Black Monday has been triggered by the events that were shaped months before.
The JP Morgan managers every afternoon leave their temporary headquarters in Midtown Manhattan for a lunch in “Casino” bar only three blocks away. “Bull”, “bear” and “crisis” are jokingly named the vegetarian dishes in which top-earners usually delight. But last Monday “Casino” was nearly empty during the lunch hours.
The Dow Jones Industrial Average closed the day with a loss of around 2,000 points Monday, part of a global market rout that saw spiralling sell-offs in the energy sector amid the biggest drop for crude oil since the Gulf War in 1991.
The blue-chip Dow saw its biggest points drop ever, down 7.8 per cent, with the S&P 500 and the Nasdaq down by 7.6 per cent and 7.2 per cent respectively for one of the worst days since the financial crisis.
The fall preceded collapse on the markers from Tokyo to London. The Hang Seng stopped below 25,00 points. The German DAX lost 7.8 per cent. Saudi Arabia index Tadawul lost 9 per cent. The United Kingdom FTSE was down by 9.5 per cent.
Banks policies upset investors
The theory invented by the visibly shocked media pundits focused on coronavirus. The investors did not trust in the government policies, they claimed.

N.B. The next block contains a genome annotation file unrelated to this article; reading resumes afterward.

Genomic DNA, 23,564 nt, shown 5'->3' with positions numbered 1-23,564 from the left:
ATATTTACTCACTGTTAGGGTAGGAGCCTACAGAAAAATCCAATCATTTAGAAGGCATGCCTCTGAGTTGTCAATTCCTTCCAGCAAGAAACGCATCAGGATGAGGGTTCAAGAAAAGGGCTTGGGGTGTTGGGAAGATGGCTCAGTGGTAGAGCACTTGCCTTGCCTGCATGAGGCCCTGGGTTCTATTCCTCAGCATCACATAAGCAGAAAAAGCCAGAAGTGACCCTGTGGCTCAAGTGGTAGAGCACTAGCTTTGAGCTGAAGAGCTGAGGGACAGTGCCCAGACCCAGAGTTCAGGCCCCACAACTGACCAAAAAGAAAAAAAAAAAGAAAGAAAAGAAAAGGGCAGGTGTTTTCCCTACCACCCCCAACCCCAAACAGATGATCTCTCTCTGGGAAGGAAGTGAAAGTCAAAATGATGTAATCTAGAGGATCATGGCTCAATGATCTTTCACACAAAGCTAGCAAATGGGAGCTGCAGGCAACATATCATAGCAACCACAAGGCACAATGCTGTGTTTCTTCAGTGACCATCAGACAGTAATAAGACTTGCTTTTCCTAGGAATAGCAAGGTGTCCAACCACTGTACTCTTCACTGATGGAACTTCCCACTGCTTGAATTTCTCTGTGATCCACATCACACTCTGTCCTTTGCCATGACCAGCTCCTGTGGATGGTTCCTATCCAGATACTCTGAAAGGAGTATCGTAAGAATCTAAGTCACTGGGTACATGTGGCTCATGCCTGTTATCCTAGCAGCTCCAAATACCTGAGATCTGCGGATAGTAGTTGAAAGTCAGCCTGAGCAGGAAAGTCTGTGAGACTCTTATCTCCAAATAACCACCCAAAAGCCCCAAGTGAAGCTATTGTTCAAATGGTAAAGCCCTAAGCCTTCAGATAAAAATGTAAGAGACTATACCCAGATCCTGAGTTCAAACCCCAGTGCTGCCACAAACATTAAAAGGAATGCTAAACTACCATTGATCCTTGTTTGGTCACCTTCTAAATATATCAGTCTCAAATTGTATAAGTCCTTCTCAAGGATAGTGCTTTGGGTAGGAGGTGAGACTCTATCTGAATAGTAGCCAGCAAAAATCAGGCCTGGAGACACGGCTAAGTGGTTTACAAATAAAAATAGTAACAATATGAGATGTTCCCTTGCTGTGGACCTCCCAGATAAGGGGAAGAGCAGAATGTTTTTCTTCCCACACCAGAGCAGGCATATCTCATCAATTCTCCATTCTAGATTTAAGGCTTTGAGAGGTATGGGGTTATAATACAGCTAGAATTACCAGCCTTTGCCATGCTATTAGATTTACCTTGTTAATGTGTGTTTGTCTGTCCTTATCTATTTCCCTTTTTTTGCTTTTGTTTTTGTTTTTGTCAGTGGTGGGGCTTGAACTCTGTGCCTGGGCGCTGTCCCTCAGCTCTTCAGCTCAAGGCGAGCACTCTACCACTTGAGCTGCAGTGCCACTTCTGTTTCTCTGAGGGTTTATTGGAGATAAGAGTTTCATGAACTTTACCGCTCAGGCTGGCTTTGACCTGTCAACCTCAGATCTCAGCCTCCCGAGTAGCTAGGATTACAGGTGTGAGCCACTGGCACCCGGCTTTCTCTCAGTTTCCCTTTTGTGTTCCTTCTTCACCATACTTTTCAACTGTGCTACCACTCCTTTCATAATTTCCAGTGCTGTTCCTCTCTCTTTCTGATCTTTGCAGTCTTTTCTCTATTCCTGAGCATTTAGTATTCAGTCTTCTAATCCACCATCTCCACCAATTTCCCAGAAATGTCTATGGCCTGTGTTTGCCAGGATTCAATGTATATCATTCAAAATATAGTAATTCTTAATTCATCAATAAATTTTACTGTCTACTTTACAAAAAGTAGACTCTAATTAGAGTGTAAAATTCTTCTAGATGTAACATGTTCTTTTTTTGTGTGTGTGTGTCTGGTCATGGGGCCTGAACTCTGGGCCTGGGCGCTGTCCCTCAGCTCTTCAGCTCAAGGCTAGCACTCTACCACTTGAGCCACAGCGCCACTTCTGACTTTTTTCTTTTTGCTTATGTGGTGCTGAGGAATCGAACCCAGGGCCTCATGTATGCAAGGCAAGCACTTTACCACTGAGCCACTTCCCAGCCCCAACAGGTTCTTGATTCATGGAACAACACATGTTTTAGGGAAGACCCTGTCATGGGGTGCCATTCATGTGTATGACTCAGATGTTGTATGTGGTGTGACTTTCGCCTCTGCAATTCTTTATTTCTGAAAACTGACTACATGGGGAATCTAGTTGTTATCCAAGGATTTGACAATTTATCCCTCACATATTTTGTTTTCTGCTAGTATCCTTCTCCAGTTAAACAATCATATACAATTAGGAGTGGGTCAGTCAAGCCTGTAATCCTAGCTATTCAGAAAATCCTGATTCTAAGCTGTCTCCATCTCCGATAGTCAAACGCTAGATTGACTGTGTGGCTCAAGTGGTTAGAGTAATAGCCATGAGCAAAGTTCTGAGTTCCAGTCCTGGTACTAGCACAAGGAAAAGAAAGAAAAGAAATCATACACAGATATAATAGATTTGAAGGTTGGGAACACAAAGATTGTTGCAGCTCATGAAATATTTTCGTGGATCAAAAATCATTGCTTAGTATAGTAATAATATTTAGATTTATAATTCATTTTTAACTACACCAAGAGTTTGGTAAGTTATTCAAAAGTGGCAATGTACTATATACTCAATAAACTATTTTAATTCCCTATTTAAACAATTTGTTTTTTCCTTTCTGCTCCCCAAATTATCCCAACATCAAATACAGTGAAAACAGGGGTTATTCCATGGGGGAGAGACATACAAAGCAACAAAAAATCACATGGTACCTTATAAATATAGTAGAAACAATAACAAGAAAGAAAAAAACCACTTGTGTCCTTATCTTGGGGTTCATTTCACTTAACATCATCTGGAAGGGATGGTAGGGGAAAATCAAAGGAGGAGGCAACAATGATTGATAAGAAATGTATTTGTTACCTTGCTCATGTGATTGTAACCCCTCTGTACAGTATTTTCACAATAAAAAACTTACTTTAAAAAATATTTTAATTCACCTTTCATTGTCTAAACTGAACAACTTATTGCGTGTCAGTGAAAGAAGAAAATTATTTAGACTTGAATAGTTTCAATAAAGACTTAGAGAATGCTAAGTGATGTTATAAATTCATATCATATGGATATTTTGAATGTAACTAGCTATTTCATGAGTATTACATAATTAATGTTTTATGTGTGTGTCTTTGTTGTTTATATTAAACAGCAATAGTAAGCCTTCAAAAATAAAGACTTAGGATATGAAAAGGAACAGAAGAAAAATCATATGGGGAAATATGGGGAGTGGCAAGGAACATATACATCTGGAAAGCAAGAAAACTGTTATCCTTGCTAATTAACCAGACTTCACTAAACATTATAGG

But the recently deceased General Electric manager Jack Welch and investor himself once stated that today’s market reactions were prompted by the events that happened two years ago. Mr Welch tried to explain that investors, unlike politicians, pursue long-term strategies. This is not always true but it explains the sell-off during the last Black Monday.
The pessimism of the investors caused not an oil price fall neither bearish tendency on the markets. Banks policies upset them. When banks or other financial institutions including insurance firms or hedge funds are short of cash they lend it to each other overnight in exchange for collateral like US debt or bonds of other strong economies. This is a so-called “repo” market. It usually is thriving throughout the year and becomes tighter in the last quarter when money is in short supply. These months are particularly difficult for business because banks are tightening credit policies or increasing borrowing cost.
In 2017 Federal Reserve bought trillions of dollars of US government debt to prop up the economy after the financial crisis. It began unwinding that intervention two years ago, taking one of the biggest buyers of Treasuries out of the market.